My particle system started as a simple shower of colorful circles. After that was done, I tried to get the circles to react to the cursor/mouse position. I basically wanted a gravity well to be located where the mouse was, but I had a hard time figuring out just how to code that. After some fiddling with it, though, I did manage to get a satisfactory reaction from the circles. The forces are fairly weak, and therefore hard to present through static images, but notice the tendency toward the large white circle (the indicator for the cursor). If you hold the mouse button down/hold your finger to the tablet, the colors, become slightly brighter, and the force applied to each circle is doubled. Overall an interesting little intro into the world of particle systems. I still am quite interested in learning how to properly code a gravity well.
Overall a fairly simple exercise. Using this as practice with matrices, rotations, and translations, I challenged myself to get multiple rotating things to revolve around other rotating things. As the first few parts came together I was reminded of a scrambler: And once I took 2 of those things and split them I was reminded of the DC Shoe Co logo: I threw those things together (with a touch of blue) and came to something sort of interesting: Axing the background and adding just a little extra complexity yielded my Scrambler:
When I first started Streamer, I made 2 related observations about the base code.
- It was (at first) difficult to grasp, and therefore would be difficult to change.
- It was also interesting on its own, meaning it needn’t be changed too much to provide an interesting application.
In the end I kind of ran with my “moar colors, moar circles” idea. It took a long time to get the transparency of the circles to look ok, and in the end it’s still less than satisfying. The game still lacks a goal. In fact, while it sometimes looks kind of cool, it feels both less stylish and less like a game than the prototype. After so many hours and so little (if any) progress, I gave up on expanding Eclipse. I tacked a title screen onto it and let it sit. I don’t think I’ll be touching it for a while. I think the most important thing that I’ve learned from building Eclipse is that more features != better game. You can’t take something that isn’t fun, give it some more features, and expect it to be good. That’s not to say that my original idea was bad. I think that my first draft was a very cool, stylish little prototype. I just took it in the wrong direction. At least it was a learning experience.
I felt there was really something to Eclipse as soon as I threw it on the tablet. I spent a good half hour playing it, seeing how tiny the circles might become. Some other people also played it, and they also were quite motivated to play for a while. However, some concerns were expressed. First, the “random” probably wasn’t quite right for the game. (If one kept the circle in the middle long enough, the roamer would almost always find its mark.) Along with the centering issue, multiple people commented that it became more and more frustrating as you played and the circle got smaller. While it led to an intuitive goal, there was no end. One could perceivably go until the the roamer was but a pixel, but that would take an inordinate amount of patience and effort, and wouldn’t be fun in the slightest. This ended in people suggesting to give the game an end, and to have some sort of scoring. That proved difficult, however, so first I worked on the randomness of the roamer, and thought about adding things such as a timer, some sound, and some color. The timer felt cheap, though, and I couldn’t find good music or sounds to go with Eclipse, so I focused on color. But it turns out that the overlapping wasn’t as easily coded as it seemed in my head. Not to be discouraged, I decided to add some more features, hoping that something would yield new insight into how to make this a more fun game. After I added some extra circles for the sake of of adding colors, though… I came to realize that I probably should have just kept things simple, and perhaps started a new game for conference instead.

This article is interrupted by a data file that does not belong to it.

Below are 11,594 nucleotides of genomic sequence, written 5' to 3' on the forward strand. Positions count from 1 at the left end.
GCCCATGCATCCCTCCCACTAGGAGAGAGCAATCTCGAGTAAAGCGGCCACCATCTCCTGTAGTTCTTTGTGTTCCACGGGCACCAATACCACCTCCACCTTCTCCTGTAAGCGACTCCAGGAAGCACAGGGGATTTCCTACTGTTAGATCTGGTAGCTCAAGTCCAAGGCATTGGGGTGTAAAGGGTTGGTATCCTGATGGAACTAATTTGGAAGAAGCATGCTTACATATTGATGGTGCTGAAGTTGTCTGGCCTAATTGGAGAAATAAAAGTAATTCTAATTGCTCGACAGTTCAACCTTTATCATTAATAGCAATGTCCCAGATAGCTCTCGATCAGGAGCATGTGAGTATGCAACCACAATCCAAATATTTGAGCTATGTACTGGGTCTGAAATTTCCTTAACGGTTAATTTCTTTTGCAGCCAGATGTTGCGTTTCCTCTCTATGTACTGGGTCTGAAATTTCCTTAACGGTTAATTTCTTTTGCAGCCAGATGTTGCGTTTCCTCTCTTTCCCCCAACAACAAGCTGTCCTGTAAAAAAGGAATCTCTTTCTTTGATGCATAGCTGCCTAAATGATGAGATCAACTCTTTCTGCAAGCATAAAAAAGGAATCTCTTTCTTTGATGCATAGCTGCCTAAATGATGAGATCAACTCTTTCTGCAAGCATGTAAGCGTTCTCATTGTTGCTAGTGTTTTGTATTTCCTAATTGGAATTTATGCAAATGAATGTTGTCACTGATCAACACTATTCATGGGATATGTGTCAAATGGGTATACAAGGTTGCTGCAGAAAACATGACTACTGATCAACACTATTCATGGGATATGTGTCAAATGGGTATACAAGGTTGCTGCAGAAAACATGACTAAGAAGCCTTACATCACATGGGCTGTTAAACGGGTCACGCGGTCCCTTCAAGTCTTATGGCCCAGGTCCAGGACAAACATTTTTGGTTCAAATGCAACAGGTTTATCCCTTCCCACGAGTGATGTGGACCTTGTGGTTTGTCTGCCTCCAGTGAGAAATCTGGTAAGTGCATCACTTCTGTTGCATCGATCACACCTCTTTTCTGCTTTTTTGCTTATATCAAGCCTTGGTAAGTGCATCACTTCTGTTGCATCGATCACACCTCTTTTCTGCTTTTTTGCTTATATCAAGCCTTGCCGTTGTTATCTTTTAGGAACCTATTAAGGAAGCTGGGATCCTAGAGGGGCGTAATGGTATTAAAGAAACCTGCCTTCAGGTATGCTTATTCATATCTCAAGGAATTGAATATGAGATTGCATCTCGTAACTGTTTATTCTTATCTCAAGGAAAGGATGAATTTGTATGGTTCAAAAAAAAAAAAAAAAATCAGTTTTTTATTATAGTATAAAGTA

Eclipse began with our first black and white exercise, after we had begun to read Chip Kidd. It was almost entirely influenced by my want to use negative and positive space heavily within a game. Here’s my first entry for it in my sketchbook. At first I thought it’d include multiple shapes, and perhaps a time or size limit. However, in the beginning the game was very simple. You play the circle on an otherwise empty screen. There’s a smaller circle, camouflaged by the background, roaming around semi-randomly. The only parts of the roamer you can see are those overlapping with your circle. If you manage to envelop the circle, your old circle expands to become the background, and you become what used to be the roamer. Eventually, as the circles become smaller, it becomes exceedingly difficult to find the roamer. And that is where I ended my first draft.